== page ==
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V. Z. Mann, C. J. Newton, and G. H. Tait


17β-Hydroxysteroid dehydrogenase (17β-HSD) is present in multiple forms in human breast tissue. One soluble form, with a molecular weight of approximately 35 kDa, was purified to near homogeneity from whole normal breast tissue. This form catalysed the oxidation of oestradiol and the reduction of oestrone, with NADP+ and NADPH as the preferred coenzymes. Three other soluble forms with higher molecular weights (in the range 50–80 kDa) were isolated. They catalysed the oxidation of oestradiol but not the reduction of oestrone, and all of them had properties very different from those of the low molecular weight enzyme.

Activities of 17β-HSD were measured in particulate and soluble fractions from normal breast adipose and non-adipose tissues, and from breast tumours obtained from post-menopausal women, in the oxidative direction with NAD+ and NADP+ as coenzymes and in the reductive direction with NADH and NADPH as coenzymes. Particulate fractions from tumours had much higher oxidative and reductive activities than those from normal tissues. Soluble fractions from tumours had higher oxidative activities than those from the normal tissues but similar reductive activities. The major soluble form of 17β-HSD in adipose tissue was the 35 kDa enzyme which had both oxidative and reductive activities. In contrast, the majority of the soluble activity in non-adipose tissue was due to enzymes, with molecular weights in the range 50–80 kDa, which had oxidative activity only. The soluble fractions of tumours, like those of non-adipose tissue, contained enzymes with molecular weights in the range 50–80 kDa. In addition, they contained a 35 kDa enzyme with properties different from those of the enzyme with the same molecular weight present in adipose tissue.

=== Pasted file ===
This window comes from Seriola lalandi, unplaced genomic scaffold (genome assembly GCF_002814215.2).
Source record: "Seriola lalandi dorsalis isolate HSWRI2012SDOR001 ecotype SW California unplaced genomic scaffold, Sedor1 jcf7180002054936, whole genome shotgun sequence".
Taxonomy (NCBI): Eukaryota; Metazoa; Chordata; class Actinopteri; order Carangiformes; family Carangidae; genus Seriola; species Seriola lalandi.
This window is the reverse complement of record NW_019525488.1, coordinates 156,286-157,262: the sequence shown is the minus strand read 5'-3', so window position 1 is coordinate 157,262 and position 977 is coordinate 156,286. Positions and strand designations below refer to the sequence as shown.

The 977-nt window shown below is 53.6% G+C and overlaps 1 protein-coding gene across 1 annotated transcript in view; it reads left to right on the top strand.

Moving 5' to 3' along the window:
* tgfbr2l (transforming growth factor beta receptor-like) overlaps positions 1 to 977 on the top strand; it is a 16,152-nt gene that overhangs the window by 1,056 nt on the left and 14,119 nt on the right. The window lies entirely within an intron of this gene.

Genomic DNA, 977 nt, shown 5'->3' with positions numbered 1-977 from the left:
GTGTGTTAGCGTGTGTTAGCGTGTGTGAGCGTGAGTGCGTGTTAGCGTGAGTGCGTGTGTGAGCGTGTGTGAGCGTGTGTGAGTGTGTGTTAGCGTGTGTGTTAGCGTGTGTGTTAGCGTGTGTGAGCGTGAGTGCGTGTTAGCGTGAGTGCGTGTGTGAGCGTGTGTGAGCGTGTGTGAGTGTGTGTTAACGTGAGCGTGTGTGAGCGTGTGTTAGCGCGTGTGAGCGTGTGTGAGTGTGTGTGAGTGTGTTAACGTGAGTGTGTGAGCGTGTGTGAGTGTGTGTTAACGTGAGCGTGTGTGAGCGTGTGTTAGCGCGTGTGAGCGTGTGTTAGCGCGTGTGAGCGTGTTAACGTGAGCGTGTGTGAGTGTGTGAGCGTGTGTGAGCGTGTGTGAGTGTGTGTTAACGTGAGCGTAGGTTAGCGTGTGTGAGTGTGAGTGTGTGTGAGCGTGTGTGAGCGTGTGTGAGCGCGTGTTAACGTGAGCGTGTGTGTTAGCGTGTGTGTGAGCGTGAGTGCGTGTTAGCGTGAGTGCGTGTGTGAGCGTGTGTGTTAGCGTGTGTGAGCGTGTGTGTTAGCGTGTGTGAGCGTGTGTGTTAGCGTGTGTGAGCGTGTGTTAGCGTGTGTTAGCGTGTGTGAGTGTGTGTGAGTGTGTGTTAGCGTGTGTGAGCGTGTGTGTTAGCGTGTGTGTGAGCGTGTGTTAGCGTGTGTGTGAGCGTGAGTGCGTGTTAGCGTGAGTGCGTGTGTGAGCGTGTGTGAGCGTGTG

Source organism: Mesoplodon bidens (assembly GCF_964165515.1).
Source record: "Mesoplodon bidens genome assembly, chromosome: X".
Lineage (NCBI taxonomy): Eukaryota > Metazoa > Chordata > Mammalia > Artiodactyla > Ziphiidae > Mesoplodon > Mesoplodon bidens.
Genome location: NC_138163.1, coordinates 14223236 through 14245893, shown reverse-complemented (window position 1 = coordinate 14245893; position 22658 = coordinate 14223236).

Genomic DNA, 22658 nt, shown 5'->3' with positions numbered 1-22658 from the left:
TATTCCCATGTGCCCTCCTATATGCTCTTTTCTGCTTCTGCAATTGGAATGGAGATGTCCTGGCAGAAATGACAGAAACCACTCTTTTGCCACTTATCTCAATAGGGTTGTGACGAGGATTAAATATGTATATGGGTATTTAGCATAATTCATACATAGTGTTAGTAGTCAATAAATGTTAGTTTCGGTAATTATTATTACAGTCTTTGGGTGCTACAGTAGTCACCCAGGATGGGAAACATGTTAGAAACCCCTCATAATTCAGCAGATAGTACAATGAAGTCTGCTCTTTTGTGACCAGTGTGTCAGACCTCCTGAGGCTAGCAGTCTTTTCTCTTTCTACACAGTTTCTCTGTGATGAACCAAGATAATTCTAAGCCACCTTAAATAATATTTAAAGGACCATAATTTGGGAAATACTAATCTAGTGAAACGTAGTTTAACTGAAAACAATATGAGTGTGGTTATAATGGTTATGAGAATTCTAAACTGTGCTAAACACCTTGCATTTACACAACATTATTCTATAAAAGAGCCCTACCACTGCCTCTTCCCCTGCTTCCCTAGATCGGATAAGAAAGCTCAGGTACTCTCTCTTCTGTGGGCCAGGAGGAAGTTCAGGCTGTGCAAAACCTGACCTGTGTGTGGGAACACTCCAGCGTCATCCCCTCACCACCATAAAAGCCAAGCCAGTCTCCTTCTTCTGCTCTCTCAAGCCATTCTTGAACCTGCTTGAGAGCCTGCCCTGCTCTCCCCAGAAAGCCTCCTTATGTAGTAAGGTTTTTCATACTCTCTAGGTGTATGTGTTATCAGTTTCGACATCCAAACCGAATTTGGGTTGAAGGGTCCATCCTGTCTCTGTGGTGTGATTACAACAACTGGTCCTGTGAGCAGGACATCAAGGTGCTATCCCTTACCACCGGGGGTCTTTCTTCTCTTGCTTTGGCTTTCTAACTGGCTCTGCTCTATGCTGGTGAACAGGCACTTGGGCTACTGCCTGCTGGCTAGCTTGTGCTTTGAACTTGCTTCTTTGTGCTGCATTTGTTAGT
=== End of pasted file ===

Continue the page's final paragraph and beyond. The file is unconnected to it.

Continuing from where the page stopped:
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G.H. Tait, C.J. Newton, M.J. Reed, and V.H.T. James


17β-Hydroxysteroid oxidoreductase, the enzyme that catalyses the interconversion of oestradiol and oestrone, is known to be present in human breast tissue. However, it is not known whether one or more forms of the enzyme is present. Homogenates of breast adipose tissue and breast glandular tissue were fractionated and fractions assayed in the oxidative direction with NAD+ and NADP+ as coenzymes, and in the reductive direction with NADH and NADPH as coenzymes. Ultracentrifugation of homogenates showed that there was membrane-bound activity and soluble activity. The soluble activity was due to a number of forms of the enzyme with different molecular weights, three in breast adipose tissue and two in breast glandular tissue, as shown by fractionation with (NH4)2SO4 followed by chromatography on Sephadex G-200. The forms of the enzyme isolated differed in their affinities for substrates and coenzymes and in the relative rates at which they catalysed the oxidative and reductive reactions. Preliminary experiments with breast tumours showed that they also contained membrane-bound activity and more than one soluble form of the enzyme.